by Amee Nassrene Broumand


This isn’t an essay. It started life as an essay but then it began to twist & bristle & sprout distinctly unessaylike appendages.

The eyestalks struck me by surprise.

Perhaps it’s an insect or some sort of strange crustacean.

* * * * *

Imagine you find a giant handbag bleating in the corner like a lost lamb. You take it & shake its contents out onto the table.

What do you find?

Take a minute to think about this.

* * * * *


* * * * *

Now imagine that the handbag contained all the elements of your psyche. What you see heaped before you now includes your conscious personality, your unconscious mind, & your sense of your body; it includes every emotion, sensation, memory, decision, dream, daydream, thought & halfthought you ever had. Every forgotten lullaby, every turned & unturned stone. The whole shebang.

This heap of detritus on the table is in some sense you, even though it isn’t shaped like you. Indeed, it doesn’t even look stereotypically human. If you had to guess what it was, you’d say it was an interdimensional splice between a tornado-ravaged curiosity shop & an umbrella that’s secretly a black hole.

There’s lots to explore in the heap: toads; rubies; kings & rings & dingdong things; sarcastic nightmares; an old magic set; starveling caterpillars. Discarded & unloved fragments of self. Potentials. Broken zeros spilling infinite integers everywhere.

You may also find an extensive array of ghosts—some charming, some inherited, & some which appear to be escaped denizens of arachnid hell. Don’t worry, this is all normal (albeit unpleasant).

All in all, this is perplexing. You see your name fluttering mothlike over the heap, but this does little to convince you that this mess is in fact you. After a while you find your mental mirror—the one you always carry with you. You look into the glass—


& then you look back at the haunted heap on the table—


Seemingly, you’re not who or what you thought you were. What went wrong?

* * * * *

We all carry a mental mirror around with us. That mirror is distorted, warped, & superimposed with external & internalized images; some of these images are even completely false, the product of our own wishes or insecurities. Contrary to our perceptions, our sense of self doesn’t correspond exactly with the living, breathing fact of us; nonetheless we frequently treat what we see in our mental mirror as though it were an irrefutable stone.

It’s not. In a lifetime of countless facts & happenings, we choose—often unconsciously—which facts & happenings define us. That is, in the great game of identity, we prioritize certain elements of our own story over others.

It’s a matter of necessity: our minds simply can’t give all information the same weight. There are too many minutes in a lifetime for each one to be incorporated into a conscious personality. As a result, much of who we are gets ignored, denied, or forgotten.

Our mental mirror doesn’t reflect reality—the seemingly inhuman heap—but rather a human-sized construction based on our own subjective view of that reality. Indeed, it may be psychologically impossible for a human to have a mental mirror that’s 100% accurate.

So­ what? you say.

* * * * *

You look again at the heap on the table. There are griffins & goddesses you’ve forgotten about. You can’t see them in your mirror the way it is now, but what if you wiped the glass off a bit? There, now one of the griffins is visible in the mirror, peering just over your shoulder.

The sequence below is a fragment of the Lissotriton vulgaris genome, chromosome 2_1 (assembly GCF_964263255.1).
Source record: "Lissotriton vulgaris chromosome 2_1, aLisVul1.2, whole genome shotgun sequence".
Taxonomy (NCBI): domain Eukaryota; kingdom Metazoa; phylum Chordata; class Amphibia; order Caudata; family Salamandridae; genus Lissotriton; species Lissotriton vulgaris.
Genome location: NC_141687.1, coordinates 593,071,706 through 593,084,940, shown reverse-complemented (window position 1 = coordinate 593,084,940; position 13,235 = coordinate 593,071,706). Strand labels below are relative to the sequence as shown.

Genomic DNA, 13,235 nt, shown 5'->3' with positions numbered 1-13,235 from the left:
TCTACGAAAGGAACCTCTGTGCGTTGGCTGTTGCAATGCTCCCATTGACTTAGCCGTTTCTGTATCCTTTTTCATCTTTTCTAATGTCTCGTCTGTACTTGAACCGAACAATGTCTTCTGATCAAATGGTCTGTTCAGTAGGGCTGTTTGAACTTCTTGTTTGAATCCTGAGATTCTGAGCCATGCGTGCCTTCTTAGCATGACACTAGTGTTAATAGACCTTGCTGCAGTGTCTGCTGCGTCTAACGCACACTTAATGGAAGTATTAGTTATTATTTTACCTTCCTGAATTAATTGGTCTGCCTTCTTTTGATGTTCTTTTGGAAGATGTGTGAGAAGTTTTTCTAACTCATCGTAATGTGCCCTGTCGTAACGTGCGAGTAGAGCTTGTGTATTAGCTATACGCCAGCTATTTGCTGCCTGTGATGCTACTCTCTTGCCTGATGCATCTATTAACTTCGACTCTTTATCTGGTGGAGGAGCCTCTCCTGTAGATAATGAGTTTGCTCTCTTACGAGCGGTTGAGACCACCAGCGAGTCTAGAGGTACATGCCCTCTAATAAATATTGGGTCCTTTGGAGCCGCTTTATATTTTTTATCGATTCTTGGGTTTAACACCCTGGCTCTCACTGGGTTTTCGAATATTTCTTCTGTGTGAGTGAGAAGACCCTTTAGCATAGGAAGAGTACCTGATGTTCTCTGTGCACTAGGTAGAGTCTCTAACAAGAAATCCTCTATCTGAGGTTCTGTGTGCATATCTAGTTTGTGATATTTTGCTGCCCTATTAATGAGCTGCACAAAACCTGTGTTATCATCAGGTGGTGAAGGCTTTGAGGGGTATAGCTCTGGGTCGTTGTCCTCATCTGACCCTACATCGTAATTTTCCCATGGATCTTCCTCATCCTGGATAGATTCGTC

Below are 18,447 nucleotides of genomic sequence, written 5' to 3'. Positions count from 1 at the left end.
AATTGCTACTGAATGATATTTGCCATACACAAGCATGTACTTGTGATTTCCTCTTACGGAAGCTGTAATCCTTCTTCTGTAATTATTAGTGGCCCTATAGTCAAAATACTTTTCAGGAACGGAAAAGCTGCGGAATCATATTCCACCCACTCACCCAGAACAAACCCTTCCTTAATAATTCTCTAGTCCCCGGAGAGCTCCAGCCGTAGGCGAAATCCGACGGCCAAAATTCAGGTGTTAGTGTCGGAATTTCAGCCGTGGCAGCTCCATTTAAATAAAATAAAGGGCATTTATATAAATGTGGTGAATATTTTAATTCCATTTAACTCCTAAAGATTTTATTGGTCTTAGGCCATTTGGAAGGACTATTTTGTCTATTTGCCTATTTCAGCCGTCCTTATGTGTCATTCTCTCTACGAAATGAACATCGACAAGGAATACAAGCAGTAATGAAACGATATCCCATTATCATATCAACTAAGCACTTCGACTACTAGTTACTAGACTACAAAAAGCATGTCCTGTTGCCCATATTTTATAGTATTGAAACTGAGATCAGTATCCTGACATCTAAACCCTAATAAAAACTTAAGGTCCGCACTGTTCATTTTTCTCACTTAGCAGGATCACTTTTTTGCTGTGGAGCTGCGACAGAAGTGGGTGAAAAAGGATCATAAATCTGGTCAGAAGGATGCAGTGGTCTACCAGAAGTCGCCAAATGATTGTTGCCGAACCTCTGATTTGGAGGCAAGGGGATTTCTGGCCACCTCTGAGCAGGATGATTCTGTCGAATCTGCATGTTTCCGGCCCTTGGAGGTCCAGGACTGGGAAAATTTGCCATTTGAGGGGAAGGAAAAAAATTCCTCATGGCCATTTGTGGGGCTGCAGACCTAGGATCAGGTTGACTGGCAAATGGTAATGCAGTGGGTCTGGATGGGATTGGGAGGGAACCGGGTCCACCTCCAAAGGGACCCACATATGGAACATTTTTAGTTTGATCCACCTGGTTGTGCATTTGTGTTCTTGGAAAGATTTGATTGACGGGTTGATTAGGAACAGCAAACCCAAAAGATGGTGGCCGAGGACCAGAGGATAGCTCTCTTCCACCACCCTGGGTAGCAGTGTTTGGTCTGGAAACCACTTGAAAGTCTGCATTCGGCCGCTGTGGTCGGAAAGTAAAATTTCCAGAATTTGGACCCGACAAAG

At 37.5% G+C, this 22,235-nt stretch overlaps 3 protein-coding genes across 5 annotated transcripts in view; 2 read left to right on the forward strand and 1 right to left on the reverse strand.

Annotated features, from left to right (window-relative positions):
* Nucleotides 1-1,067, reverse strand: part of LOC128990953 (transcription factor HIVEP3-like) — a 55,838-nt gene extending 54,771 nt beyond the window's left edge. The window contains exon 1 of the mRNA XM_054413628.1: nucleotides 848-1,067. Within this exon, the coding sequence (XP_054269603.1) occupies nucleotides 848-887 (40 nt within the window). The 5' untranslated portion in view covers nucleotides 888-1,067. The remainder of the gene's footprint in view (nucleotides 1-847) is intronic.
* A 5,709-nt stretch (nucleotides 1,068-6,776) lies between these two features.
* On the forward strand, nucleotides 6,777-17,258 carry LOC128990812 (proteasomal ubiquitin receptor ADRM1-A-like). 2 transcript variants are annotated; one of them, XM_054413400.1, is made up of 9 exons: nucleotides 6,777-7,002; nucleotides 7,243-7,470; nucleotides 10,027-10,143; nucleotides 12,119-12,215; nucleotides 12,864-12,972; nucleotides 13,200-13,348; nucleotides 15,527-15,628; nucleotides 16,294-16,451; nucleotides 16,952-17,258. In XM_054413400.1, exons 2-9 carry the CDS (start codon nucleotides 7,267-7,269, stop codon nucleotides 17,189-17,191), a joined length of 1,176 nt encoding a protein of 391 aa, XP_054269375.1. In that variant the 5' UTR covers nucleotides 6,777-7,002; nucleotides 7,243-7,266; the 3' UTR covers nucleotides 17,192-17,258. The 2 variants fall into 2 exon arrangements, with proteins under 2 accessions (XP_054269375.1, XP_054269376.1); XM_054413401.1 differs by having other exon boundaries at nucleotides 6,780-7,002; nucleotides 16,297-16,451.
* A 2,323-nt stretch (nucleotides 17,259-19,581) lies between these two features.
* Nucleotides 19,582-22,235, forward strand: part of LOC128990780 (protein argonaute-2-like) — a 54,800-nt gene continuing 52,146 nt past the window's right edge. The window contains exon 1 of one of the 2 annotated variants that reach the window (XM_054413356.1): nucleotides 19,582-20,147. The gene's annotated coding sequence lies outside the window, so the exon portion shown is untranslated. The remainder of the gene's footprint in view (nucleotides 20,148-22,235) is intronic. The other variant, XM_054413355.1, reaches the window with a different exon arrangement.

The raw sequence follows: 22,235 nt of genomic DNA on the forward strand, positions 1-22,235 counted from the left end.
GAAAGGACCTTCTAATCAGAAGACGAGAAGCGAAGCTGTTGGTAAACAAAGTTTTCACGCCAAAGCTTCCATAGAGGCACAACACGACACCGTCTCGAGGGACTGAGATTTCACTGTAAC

Perhaps there are rare elements brooding in the heap, treasures you’ve never truly seen before. They may even be hiding in plain sight, obscured by smudges on the mirror.

* * * * *

How do you go about exploring this heap? Unlike a wall, it’s not a corporeal thing.

BroumandWall (2)

* * * * *

There’s something liminal about the writing process. When words are pouring forth onto the page—or crawling, or weeping, or what you will—identity suddenly reveals itself as malleable. This is the grey sparkling space where what has happened to us & who we thought we were starts to alter: what is old & unloved is rediscovered, reshaped, reborn. We discover new uses for what we already have—even the goblins. New structures of selfhood unfold in the mist.

Writing is like cleaning out & reorganizing a magical closet.

When we write, unspoken facts, happenings, & perceptions take on a reality they once seemed to lack. When we write we find patterns, we find the longlost pieces of our own puzzle. When we write—when we write for ourselves with neither hope nor fear of an audience—the leviathans swimming through the refuse pop their heads up from the depths & speak. Together we cough up entire oceans, oceans of mud & tangles & sharks & stars.

Suddenly, that solid grim form in the mirror begins to shimmer, & the surface begins to give way—



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I’ll be BHP’s GUEST EDITOR for the month of MARCH 2018!

I’ll be considering




Send me your poems, fiction, nonfiction, visual art, & strange crustaceans!


For updates about this project & for future submission news


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Amee Nassrene Broumand is an Iranian-American writer & photographer who was born near L.A. & homeschooled in Vancouver, Washington. She has a B.A. in Philosophy & English from Boise State University, where she tutored logic for six semesters, graduated summa cum laude, & was named a Top Ten Scholar. Afterwards she wrote thousands of poems while working at coffee shops in San Francisco. Nominated for a Pushcart by Sundog Lit, she also has poems in Word Riot, A-Minor MagazineThe Rising Phoenix ReviewWindfall, & elsewhere. At present she lives in Portland, Oregon & blogs for Burning House Press.

Twitter: @AmeeBroumand